The Love of a Good Woman, stories by Alice Munro
The short story has few practitioners skilled as Alice Munro, now 91, who famously began writing stories as a young mother, finding their completion took “less time.” Lucky for her readers the form turned out to be one that suited her. Since her first collection appeared in 1968, she has produced fourteen in all, garnering numerous awards and prizes including Canada’s Governor’s General Award, PEN/Malamud Award, the Rea Award for the Short Story, O. Henry Award, and the Nobel Prize for Literature in 2013.
If her work is new to you, I envy your discovery. Munro is known for stories set in her home landscape of western Ontario, and a focus on the intricacies of relationships—yet her stories are never sentimental. Told in a voice that intimates the deepest thoughts and feelings of a character, without treacle or sentimentality, Munro’s narrators are sharp-witted, sardonic, even biting in their observations. So where to begin when first entering Munro country?
My recommendation is to start mid-career. It’s there you’ll find her classically novelistic stories—where the density of a novel is contained in a space of thirty or so pages. The stories of this period may not be as stylistically daring as those that come later, in more recent collections such as Runaway or Dear Life. But there is something classically satisfying about the stories written between 1982 and 1998. In this reader’s view, they are vintage Munro: The Moons of Jupiter, The Progress of Love, Friend of My Youth, and The Love of A Good Woman are some of Munro’s most classic. Narrowing the scope further, as impossible as it is to choose, I’d direct first-time Munro readers to The Love of A Good Woman. There you will find such classic stories as “The Children Stay,” a chilling tale of adultery and its effects on children, viewed from the perspective of years later. Or “Before the Change,” an epistolary account of the adult daughter of a widowed country doctor, who, after moving home after a failed affair learns the secret of the blackmail his housekeeper had been conducting against her father for decades. The title story of the collection is a domestic murder mystery with an ailing husband, a devoted nurse, curious boys, and clues set down in a collage of time and memory.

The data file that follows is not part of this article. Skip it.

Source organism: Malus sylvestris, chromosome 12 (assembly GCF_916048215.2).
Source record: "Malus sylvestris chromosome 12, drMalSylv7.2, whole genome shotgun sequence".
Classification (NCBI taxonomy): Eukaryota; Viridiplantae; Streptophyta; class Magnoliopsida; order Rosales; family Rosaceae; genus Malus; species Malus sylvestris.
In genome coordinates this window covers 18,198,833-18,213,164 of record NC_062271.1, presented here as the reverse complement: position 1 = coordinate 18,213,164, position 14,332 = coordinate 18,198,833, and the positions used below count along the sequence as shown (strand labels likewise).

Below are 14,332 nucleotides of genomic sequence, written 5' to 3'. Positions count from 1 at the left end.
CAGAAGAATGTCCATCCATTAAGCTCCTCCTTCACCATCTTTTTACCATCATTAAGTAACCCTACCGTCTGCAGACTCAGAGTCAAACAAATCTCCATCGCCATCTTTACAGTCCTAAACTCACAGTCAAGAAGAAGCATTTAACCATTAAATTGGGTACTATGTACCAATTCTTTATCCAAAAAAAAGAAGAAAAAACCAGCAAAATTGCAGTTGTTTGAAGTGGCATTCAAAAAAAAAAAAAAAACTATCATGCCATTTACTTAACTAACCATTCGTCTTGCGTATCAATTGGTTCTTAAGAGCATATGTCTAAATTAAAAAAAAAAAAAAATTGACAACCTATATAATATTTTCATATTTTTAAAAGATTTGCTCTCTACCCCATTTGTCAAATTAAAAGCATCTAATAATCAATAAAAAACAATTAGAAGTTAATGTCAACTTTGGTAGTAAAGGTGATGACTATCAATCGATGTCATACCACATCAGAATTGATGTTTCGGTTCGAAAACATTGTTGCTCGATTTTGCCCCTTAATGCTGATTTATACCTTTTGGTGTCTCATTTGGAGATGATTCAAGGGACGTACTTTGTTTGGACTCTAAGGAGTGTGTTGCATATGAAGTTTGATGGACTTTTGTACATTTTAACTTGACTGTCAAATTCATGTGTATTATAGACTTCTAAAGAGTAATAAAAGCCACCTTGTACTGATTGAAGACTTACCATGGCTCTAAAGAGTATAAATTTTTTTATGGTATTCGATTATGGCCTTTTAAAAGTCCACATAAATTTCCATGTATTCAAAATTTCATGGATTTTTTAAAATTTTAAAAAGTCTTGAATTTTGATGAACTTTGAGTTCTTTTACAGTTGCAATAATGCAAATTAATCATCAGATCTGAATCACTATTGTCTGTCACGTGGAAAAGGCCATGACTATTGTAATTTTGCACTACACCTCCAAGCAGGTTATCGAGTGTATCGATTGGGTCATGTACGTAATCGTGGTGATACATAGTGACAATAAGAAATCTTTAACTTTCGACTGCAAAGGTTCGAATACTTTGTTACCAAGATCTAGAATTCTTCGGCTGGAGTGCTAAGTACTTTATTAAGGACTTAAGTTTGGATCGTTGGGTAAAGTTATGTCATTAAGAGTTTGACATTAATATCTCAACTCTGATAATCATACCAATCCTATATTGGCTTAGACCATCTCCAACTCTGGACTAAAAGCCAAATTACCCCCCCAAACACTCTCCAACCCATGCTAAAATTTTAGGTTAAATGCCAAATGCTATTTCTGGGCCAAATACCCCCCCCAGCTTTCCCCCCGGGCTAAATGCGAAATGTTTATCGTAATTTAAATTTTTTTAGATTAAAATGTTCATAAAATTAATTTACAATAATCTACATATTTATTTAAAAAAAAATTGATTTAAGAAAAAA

Munro revels in what she calls “knotty” situations, where she can hold a mirror up to the complexity of life and apply her astonishing eye to the details, gathering time and events in her own unique fashion. Munro has famously referred to her narrative structure as that of a house, in which the reader is free to wander through its rooms in any order she pleases. She’s also said that is the way she prefers to read stories—though I have to say, if you’re just starting out reading hers, I recommend staying with the order in which she wrote them. Only because that way, you won’t miss a thing.